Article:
Christian Yelich was admiring one of his custom-designed Louisville Slugger bats with the red, white and blue Team USA logo etched into the trademark when the topic turned to money.
When it was mentioned to Yelich that players in the World Baseball Classic are paid to play, his response was: “We are?”
It was news to Yelich, a Marlins outfielder who was selected to represent the United States in the international baseball tournament.
“I’d play for free, are you kidding?” Yelich said.
Yelich, Marlins teammate Giancarlo Stanton and a large ensemble of All-Stars from throughout the majors will converge on Marlins Park to take part in the WBC, an international baseball tournament that is growing in popularity.
Saturday’s showdown between the U.S. and the Dominican Republic — two baseball powers — sold out in no time. Entering the WBC play, Marlins Park has been sold out for baseball five times since opening in 2012.
“I think it’s the fastest sellout at Marlins Park for any event,” Marlins president David Samson said. “Maybe [televangelist] Joel Osteen sold out faster. It’s the first domestic sellout of a non-finals game in the WBC.”
Teams from Colombia and Canada will also be playing at Marlins Park, one of four first-round venues, during the tournament that stretches from Thursday to Sunday. If necessary, a tiebreaker game will be played Monday. Other first-round games are being played in Japan, Mexico and South Korea.
“WBC and Miami, they have to be together,” Samson said. “It’s perfect.”
It’s the fourth time the WBC has been staged and the third time Miami has hosted one of the rounds. A total of 16 countries are taking part, with the final four teams advancing to the championship round March 20-22 at Dodger Stadium in Los Angeles.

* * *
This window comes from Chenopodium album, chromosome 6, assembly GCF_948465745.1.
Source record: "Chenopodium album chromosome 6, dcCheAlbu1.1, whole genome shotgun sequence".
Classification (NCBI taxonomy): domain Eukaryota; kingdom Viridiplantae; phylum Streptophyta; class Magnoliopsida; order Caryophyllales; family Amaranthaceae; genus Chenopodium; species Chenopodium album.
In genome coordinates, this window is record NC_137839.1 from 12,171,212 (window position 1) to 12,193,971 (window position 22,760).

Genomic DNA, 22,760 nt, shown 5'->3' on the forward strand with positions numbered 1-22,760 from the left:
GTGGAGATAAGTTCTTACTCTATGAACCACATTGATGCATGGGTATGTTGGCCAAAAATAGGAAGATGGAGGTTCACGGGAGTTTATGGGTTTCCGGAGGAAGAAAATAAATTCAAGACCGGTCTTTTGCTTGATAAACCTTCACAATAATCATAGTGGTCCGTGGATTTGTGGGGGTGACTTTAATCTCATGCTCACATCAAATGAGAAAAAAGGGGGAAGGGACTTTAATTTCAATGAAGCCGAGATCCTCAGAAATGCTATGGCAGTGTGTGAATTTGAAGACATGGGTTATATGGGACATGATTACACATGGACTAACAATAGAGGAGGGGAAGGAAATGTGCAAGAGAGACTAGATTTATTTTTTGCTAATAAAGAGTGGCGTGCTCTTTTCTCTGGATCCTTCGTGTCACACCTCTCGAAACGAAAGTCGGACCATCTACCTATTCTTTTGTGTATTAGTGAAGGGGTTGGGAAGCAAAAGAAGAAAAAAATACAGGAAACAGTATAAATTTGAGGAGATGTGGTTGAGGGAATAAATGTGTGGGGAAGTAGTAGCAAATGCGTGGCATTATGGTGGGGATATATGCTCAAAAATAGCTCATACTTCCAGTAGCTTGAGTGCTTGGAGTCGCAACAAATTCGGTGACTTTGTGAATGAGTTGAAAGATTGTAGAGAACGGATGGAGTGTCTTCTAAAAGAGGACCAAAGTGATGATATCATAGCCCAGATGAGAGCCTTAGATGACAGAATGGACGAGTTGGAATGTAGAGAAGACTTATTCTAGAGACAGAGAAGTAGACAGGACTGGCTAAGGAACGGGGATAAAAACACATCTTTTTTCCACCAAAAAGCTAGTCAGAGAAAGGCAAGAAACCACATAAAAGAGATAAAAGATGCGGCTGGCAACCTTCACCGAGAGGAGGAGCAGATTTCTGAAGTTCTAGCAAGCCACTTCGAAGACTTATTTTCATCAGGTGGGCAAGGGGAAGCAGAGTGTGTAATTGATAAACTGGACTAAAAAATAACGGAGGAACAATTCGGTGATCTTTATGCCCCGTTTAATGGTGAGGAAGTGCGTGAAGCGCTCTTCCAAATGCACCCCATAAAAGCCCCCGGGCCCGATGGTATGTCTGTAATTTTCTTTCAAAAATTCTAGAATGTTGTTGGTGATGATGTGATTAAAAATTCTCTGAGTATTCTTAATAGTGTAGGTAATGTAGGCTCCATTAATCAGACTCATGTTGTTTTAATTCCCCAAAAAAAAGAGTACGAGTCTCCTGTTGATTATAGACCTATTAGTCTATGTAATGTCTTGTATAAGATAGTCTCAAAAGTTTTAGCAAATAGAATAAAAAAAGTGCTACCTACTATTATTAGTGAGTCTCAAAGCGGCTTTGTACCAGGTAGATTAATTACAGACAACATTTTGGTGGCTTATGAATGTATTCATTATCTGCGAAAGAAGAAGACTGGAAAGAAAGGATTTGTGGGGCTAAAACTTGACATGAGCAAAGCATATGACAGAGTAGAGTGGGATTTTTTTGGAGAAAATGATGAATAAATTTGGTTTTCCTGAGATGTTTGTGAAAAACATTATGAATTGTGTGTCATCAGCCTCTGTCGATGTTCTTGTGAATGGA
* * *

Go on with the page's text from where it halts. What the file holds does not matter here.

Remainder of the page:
Samson said more than 135,000 tickets have already been sold to the six games being played at Marlins Park and expects the final count to reach 160,000. When the event was last held in Miami in 2013, 113,000 total tickets were sold.
“It shows the global reach of Miami and baseball,” Samson said.
New Marlins pitcher Edinson Volquez will not play for the Dominican Republic, but is scheduled to start against Team USA on Saturday. That means he could end up facing Yelich and Stanton, his Marlins teammates.
“Good luck,” Volquez responded with a smile when asked about a potential showdown against the two Marlins outfielders.
Volquez said Dominican fans are fired up about the WBC and expects a large turnout from them Saturday. The Dominican team won the last WBC in 2013.
“They’re kind of crazy a little bit,” Volquez said with a laugh. “We enjoy the game a different way. It’s going to be crazy down in Miami. Everybody’s coming in from different places — from New York and everywhere.”
While baseball is known as the “national pastime” in the United States, the country has yet to win the tournament. Japan won the first two tournaments. It explains why players such as Stanton and Yelich are determined to end the drought.
“We’re not just showing up to show up,” said Stanton, who also played in the 2013 WBC. “At the end of the day, it’s to win.”
Yelich has been looking forward to the tournament since October when he was invited to play.
“When they called me, I was like, ‘Hell yeah I’m in!,’” Yelich said. “Wearing a Team USA jersey for the first time is going to be awesome. I’m excited.”
Yelich said there will be pressure to win.
“I think every team has pressure,” he said. “Everyone’s representing their country. There’s obviously pressure. But, at he same time, there’s pressure every time we play baseball, just a different kind.”
During the Marlins’ Grapefruit League game on Monday, Yelich’s bat slipped from his grasp and went flying into the seats. He didn’t bother to retrieve it, letting the fan keep it as a souvenir.
It was a run-of-the-mill bat he normally swings, not one of his precious Team USA bats sent to him by Louisville Slugger for the WBC.
“If i threw one of those,” Yelich said, “I would have gotten it back.”